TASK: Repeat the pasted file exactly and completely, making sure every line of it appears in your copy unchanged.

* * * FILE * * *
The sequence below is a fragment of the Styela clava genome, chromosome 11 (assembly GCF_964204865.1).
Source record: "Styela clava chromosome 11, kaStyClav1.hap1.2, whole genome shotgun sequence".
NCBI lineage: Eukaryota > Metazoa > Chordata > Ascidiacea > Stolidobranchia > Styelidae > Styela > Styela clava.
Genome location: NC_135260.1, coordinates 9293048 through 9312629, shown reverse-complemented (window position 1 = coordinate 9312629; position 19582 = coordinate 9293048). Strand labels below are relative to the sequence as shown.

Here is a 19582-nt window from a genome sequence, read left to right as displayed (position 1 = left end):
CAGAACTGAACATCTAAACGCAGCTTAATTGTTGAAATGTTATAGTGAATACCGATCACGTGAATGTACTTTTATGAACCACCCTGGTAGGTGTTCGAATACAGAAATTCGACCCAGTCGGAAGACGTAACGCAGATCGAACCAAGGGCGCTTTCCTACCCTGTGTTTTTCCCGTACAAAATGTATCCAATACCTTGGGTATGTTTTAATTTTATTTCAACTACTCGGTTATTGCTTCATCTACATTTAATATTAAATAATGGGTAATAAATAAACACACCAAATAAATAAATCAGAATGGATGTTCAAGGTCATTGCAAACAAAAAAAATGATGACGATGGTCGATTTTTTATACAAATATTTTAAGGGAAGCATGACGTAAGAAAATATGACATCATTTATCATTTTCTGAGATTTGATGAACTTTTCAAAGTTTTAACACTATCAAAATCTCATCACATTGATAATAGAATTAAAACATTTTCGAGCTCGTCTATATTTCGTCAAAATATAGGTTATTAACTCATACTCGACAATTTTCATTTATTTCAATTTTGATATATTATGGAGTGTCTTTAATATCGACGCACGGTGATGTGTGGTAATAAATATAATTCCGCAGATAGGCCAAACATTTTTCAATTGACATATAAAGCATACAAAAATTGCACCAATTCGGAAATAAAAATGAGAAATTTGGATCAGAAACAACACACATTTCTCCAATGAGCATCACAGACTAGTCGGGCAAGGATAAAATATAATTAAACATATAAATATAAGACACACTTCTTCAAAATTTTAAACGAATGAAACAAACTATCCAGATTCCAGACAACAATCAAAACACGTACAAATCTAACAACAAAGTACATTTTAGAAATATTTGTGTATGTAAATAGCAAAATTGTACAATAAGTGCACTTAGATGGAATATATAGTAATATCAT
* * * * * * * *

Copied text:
The sequence below is a fragment of the Styela clava genome, chromosome 11 (assembly GCF_964204865.1).
Source record: "Styela clava chromosome 11, kaStyClav1.hap1.2, whole genome shotgun sequence".
NCBI lineage: Eukaryota > Metazoa > Chordata > Ascidiacea > Stolidobranchia > Styelidae > Styela > Styela clava.
Genome location: NC_135260.1, coordinates 9293048 through 9312629, shown reverse-complemented (window position 1 = coordinate 9312629; position 19582 = coordinate 9293048). Strand labels below are relative to the sequence as shown.

Here is a 19582-nt window from a genome sequence, read left to right as displayed (position 1 = left end):
CAGAACTGAACATCTAAACGCAGCTTAATTGTTGAAATGTTATAGTGAATACCGATCACGTGAATGTACTTTTATGAACCACCCTGGTAGGTGTTCGAATACAGAAATTCGACCCAGTCGGAAGACGTAACGCAGATCGAACCAAGGGCGCTTTCCTACCCTGTGTTTTTCCCGTACAAAATGTATCCAATACCTTGGGTATGTTTTAATTTTATTTCAACTACTCGGTTATTGCTTCATCTACATTTAATATTAAATAATGGGTAATAAATAAACACACCAAATAAATAAATCAGAATGGATGTTCAAGGTCATTGCAAACAAAAAAAATGATGACGATGGTCGATTTTTTATACAAATATTTTAAGGGAAGCATGACGTAAGAAAATATGACATCATTTATCATTTTCTGAGATTTGATGAACTTTTCAAAGTTTTAACACTATCAAAATCTCATCACATTGATAATAGAATTAAAACATTTTCGAGCTCGTCTATATTTCGTCAAAATATAGGTTATTAACTCATACTCGACAATTTTCATTTATTTCAATTTTGATATATTATGGAGTGTCTTTAATATCGACGCACGGTGATGTGTGGTAATAAATATAATTCCGCAGATAGGCCAAACATTTTTCAATTGACATATAAAGCATACAAAAATTGCACCAATTCGGAAATAAAAATGAGAAATTTGGATCAGAAACAACACACATTTCTCCAATGAGCATCACAGACTAGTCGGGCAAGGATAAAATATAATTAAACATATAAATATAAGACACACTTCTTCAAAATTTTAAACGAATGAAACAAACTATCCAGATTCCAGACAACAATCAAAACACGTACAAATCTAACAACAAAGTACATTTTAGAAATATTTGTGTATGTAAATAGCAAAATTGTACAATAAGTGCACTTAGATGGAATATATAGTAATATCAT